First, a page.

The first year of operation of the railroad coincided with the beginnings of a deep national economic decline.Farmers were unable to get profitable return on their crops, banks and railroads failed nationwide.At the same time that the railroad was being planned, a group of Michigan lumbermen began acquiring thousands of acres of timber in the Sierra Nevada about 75 miles northeast of Fresno. Williams, in partnership with Michigan railroad speculator Marcus Pollasky, the SJVRR began construction in Fresno on July 4, 1891, and reached the farmlands of Clovis Cole and George Owen by October of that year.Fresno civil engineer Ingvart Tielman mapped the townsite on behalf of Pollasky on December 29, 1891.The city of Clovis began as a freight stop along the San Joaquin Valley Railroad. The Clovis station, after which the town was named, was positioned on the Owen side of the track.Organized on January 15, 1890, by Fresno businessmen Thomas E. Cole and Owen later sold land to Marcus Pollasky for development of a townsite.The original townsite featured streets named for the officers and principal investors of the railroad: (Benjamin) Woodworth, (Marcus) Pollasky, Fulton (Berry), (Thomas) Hughes, (Gerald) Osmun, and (O. The townsite, named Clovis by Pollasky, was laid out on what was originally Owen's land.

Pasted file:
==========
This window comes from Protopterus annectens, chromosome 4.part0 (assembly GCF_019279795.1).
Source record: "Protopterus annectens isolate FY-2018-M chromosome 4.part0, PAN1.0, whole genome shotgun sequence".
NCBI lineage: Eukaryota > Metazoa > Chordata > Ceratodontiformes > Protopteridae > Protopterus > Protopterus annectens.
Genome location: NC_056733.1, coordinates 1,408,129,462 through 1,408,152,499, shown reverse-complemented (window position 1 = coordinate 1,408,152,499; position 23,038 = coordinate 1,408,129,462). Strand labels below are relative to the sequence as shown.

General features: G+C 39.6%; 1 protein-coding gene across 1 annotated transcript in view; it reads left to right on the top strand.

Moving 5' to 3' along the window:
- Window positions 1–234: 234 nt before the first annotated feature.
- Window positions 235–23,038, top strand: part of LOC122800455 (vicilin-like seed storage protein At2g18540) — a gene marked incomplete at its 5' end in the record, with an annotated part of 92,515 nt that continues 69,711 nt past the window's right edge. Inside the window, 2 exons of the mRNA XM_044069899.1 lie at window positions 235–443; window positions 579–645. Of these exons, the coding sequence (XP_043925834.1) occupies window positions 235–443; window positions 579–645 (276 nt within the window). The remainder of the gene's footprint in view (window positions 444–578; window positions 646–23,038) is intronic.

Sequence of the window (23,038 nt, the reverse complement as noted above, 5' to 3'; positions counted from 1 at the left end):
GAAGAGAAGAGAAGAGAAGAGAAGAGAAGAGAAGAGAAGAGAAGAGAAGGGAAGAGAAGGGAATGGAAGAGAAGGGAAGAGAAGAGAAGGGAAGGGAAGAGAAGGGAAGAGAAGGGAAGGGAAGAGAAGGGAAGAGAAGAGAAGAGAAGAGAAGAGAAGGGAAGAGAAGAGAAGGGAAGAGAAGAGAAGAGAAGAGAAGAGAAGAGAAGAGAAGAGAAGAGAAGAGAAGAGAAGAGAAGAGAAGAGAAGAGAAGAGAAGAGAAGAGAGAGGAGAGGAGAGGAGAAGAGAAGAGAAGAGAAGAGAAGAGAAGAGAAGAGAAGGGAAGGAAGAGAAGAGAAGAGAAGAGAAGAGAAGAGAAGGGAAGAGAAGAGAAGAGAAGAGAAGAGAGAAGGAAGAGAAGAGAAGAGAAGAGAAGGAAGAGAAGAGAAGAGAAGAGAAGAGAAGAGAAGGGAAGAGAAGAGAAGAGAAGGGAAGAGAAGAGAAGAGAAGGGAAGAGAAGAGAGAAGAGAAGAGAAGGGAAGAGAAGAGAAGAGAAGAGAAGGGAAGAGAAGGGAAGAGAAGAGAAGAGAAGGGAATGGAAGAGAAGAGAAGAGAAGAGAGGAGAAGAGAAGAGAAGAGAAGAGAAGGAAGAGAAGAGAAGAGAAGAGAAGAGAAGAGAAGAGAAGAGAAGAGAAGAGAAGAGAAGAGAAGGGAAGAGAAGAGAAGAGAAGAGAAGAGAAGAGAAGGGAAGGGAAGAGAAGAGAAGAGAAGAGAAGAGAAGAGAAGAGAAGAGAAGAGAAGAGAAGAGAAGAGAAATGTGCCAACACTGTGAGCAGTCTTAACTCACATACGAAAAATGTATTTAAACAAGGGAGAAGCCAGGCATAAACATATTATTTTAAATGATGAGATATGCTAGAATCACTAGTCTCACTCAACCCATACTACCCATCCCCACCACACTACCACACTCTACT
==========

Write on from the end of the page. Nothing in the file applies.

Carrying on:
The railroad agreed to establish a station on the west side of the tracks and to call it "Clovis".
The railroad purchased right-of-way from both farmers, half from each – the east side from Cole and the west side from Owen – and ran tracks up the borderline between the two properties.